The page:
Organizing and Executing Selenium Code

Scaling Selenium execution with an IDE and a Test Runner library

If you want to run more than a handful of one-off scripts, you need to be able to organize and work with your code. This page should give you ideas for how to actually do productive things with your Selenium code.

Common Uses

Most people use Selenium to execute automated tests for web applications, but Selenium supports any use case of browser automation.

Repetitive Tasks

Perhaps you need to log into a website and download something, or submit a form. You can create a Selenium script to run with a service at preset times.

Web Scraping

Are you looking to collect data from a site that doesn’t have an API? Selenium will let you do this, but please make sure you are familiar with the website’s terms of service as some websites do not permit it and others will even block Selenium.


Running Selenium for testing requires making assertions on actions taken by Selenium. So a good assertion library is required. Additional features to provide structure for tests require use of Test Runner.


Regardless of how you use Selenium code, you won’t be very effective writing or executing it without a good Integrated Developer Environment. Here are some common options…

Test Runner

Even if you aren’t using Selenium for testing, if you have advanced use cases, it might make sense to use a test runner to better organize your code. Being able to use before/after hooks and run things in groups or in parallel can be very useful.


There are many different test runners available.

All the code examples in this documentation can be found in (or is being moved to) our example directories that use test runners and get executed every release to ensure all the code is correct and updated. Here is a list of test runners with links. The first item is the one that is used by this repository and the one that will be used for all examples on this page.

  • JUnit - A widely-used testing framework for Java-based Selenium tests.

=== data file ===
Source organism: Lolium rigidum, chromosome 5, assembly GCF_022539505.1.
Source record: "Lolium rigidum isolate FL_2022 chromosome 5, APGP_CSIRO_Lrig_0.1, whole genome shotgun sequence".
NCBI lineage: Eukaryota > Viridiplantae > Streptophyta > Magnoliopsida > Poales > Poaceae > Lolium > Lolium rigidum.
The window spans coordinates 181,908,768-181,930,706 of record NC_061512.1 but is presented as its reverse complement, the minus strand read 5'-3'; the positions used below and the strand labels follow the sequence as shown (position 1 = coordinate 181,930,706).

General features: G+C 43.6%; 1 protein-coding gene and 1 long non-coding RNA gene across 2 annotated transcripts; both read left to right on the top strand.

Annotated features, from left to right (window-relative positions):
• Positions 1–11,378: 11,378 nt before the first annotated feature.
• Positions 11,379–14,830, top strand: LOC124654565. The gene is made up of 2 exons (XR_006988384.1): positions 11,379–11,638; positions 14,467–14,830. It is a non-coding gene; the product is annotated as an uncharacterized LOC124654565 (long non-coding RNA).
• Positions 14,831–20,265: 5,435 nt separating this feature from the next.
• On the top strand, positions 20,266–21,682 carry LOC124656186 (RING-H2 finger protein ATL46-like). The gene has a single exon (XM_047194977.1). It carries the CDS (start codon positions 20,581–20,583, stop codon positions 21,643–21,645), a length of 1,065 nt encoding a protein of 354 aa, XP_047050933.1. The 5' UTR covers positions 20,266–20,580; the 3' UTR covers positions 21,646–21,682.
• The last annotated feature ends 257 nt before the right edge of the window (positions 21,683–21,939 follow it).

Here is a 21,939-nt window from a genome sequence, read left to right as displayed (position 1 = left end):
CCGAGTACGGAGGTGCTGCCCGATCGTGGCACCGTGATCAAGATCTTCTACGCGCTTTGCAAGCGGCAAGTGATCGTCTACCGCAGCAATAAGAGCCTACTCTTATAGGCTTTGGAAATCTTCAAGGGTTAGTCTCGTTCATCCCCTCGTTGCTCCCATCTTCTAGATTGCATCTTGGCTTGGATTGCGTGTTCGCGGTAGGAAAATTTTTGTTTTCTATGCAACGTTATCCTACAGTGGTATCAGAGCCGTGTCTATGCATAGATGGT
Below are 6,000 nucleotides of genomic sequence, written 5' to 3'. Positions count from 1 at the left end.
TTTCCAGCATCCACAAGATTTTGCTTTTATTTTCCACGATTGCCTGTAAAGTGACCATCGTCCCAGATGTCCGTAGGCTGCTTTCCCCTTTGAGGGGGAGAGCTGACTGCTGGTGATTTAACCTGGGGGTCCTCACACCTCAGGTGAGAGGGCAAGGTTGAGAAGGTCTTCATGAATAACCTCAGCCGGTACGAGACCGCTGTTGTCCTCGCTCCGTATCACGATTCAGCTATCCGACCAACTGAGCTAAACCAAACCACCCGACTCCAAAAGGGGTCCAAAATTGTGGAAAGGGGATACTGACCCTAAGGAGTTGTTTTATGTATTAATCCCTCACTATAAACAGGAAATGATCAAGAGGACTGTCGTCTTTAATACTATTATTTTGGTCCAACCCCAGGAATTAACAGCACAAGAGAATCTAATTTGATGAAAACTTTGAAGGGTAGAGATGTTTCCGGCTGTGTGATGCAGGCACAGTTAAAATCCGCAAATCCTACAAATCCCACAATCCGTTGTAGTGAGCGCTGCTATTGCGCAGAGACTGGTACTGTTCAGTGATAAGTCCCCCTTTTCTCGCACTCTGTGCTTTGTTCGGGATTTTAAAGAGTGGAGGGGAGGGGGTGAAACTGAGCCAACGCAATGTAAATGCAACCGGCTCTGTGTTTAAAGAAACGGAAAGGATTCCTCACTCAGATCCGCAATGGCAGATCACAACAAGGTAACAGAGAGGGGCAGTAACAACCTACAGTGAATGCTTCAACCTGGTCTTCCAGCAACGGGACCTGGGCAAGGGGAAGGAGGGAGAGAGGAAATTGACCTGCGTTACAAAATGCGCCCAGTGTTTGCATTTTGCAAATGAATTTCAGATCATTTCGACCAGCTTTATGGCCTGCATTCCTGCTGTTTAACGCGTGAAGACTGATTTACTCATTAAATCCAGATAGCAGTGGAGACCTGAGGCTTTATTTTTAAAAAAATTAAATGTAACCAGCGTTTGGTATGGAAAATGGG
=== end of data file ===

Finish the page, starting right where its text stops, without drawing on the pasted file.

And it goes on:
• TestNG - Offers extra features like parallel test execution and parameterized tests.
  • pytest - A preferred choice for many, thanks to its simplicity and powerful plugins.
  • unittest - Python’s standard library testing framework.
  • NUnit - A popular unit-testing framework for .NET.
  • MS Test - Microsoft’s own unit testing framework.
  • RSpec - The most widely used testing library for running Selenium tests in Ruby.
  • Minitest - A lightweight testing framework that comes with Ruby standard library.
  • Jest - Primarily known as a testing framework for React, it can also be used for Selenium tests.
  • Mocha - The most common JS library for running Selenium tests.


This is very similar to what was required in Install a Selenium Library. This code is only showing examples for what is being used in our Documentation Examples project.



To use it in a project, add it to the requirements.txt file:

in the project’s csproj file, specify the dependency as a PackageReference in ItemGroup:

Add to project’s gemfile

In your project’s package.json, add requirement to dependencies:


		String title = driver.getTitle();
		assertEquals("Web form", title);
    expect(value).to eq('Received!')

Setting Up and Tearing Down

Set Up

	public void setup() {
		driver = new ChromeDriver();

Tear Down

	public void teardown() {

Set Up

  before do
    @driver = Selenium::WebDriver.for :chrome

Tear Down

  config.after { @driver&.quit }



mvn clean test


gradle clean test
mocha runningTests.spec.js


In First script, we saw each of the components of a Selenium script. Here’s an example of that code using a test runner: